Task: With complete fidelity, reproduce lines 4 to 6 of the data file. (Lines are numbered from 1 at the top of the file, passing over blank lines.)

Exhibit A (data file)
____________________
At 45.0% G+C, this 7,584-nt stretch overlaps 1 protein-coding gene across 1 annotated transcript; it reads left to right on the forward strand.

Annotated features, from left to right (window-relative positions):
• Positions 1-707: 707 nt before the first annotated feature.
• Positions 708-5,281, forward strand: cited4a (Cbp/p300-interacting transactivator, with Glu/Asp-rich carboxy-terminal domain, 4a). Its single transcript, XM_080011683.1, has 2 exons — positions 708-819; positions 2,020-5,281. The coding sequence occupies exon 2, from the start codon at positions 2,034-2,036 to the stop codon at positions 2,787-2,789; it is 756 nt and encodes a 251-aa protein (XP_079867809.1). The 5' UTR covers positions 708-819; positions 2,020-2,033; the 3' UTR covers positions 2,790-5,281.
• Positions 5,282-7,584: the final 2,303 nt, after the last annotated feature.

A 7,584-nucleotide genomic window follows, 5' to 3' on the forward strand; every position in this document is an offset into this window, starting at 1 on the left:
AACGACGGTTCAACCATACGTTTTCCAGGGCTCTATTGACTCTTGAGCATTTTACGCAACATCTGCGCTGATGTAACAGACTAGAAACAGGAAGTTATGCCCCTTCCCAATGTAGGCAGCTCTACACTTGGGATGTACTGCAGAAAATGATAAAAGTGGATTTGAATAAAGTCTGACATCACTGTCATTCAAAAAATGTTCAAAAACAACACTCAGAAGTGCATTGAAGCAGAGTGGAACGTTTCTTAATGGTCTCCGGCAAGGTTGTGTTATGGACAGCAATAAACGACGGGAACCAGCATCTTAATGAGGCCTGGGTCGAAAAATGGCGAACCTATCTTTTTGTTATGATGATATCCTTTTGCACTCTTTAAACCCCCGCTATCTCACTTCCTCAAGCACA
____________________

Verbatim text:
• Positions 708-5,281, forward strand: cited4a (Cbp/p300-interacting transactivator, with Glu/Asp-rich carboxy-terminal domain, 4a). Its single transcript, XM_080011683.1, has 2 exons — positions 708-819; positions 2,020-5,281. The coding sequence occupies exon 2, from the start codon at positions 2,034-2,036 to the stop codon at positions 2,787-2,789; it is 756 nt and encodes a 251-aa protein (XP_079867809.1). The 5' UTR covers positions 708-819; positions 2,020-2,033; the 3' UTR covers positions 2,790-5,281.
• Positions 5,282-7,584: the final 2,303 nt, after the last annotated feature.

A 7,584-nucleotide genomic window follows, 5' to 3' on the forward strand; every position in this document is an offset into this window, starting at 1 on the left: